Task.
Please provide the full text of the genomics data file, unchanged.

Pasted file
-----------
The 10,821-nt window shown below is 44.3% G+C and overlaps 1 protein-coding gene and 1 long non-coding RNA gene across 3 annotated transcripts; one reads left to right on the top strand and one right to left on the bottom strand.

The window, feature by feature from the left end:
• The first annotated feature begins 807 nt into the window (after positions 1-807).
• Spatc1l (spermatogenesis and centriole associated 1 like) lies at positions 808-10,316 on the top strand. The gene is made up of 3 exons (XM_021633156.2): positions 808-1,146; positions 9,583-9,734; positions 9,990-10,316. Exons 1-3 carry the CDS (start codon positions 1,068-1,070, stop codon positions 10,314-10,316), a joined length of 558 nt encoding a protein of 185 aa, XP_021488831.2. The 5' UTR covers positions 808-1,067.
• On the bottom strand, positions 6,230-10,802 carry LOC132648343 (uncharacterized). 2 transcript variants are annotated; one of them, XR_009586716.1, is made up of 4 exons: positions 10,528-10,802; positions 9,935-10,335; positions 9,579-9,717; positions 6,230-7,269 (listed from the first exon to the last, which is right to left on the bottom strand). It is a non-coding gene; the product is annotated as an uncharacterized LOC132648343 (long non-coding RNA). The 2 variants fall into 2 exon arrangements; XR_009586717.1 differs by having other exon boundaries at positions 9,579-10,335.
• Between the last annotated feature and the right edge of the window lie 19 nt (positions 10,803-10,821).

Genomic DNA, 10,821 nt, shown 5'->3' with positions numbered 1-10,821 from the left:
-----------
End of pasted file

The 10,821-nt window shown below is 44.3% G+C and overlaps 1 protein-coding gene and 1 long non-coding RNA gene across 3 annotated transcripts; one reads left to right on the top strand and one right to left on the bottom strand.

The window, feature by feature from the left end:
• The first annotated feature begins 807 nt into the window (after positions 1-807).
• Spatc1l (spermatogenesis and centriole associated 1 like) lies at positions 808-10,316 on the top strand. The gene is made up of 3 exons (XM_021633156.2): positions 808-1,146; positions 9,583-9,734; positions 9,990-10,316. Exons 1-3 carry the CDS (start codon positions 1,068-1,070, stop codon positions 10,314-10,316), a joined length of 558 nt encoding a protein of 185 aa, XP_021488831.2. The 5' UTR covers positions 808-1,067.
• On the bottom strand, positions 6,230-10,802 carry LOC132648343 (uncharacterized). 2 transcript variants are annotated; one of them, XR_009586716.1, is made up of 4 exons: positions 10,528-10,802; positions 9,935-10,335; positions 9,579-9,717; positions 6,230-7,269 (listed from the first exon to the last, which is right to left on the bottom strand). It is a non-coding gene; the product is annotated as an uncharacterized LOC132648343 (long non-coding RNA). The 2 variants fall into 2 exon arrangements; XR_009586717.1 differs by having other exon boundaries at positions 9,579-10,335.
• Between the last annotated feature and the right edge of the window lie 19 nt (positions 10,803-10,821).

Genomic DNA, 10,821 nt, shown 5'->3' with positions numbered 1-10,821 from the left: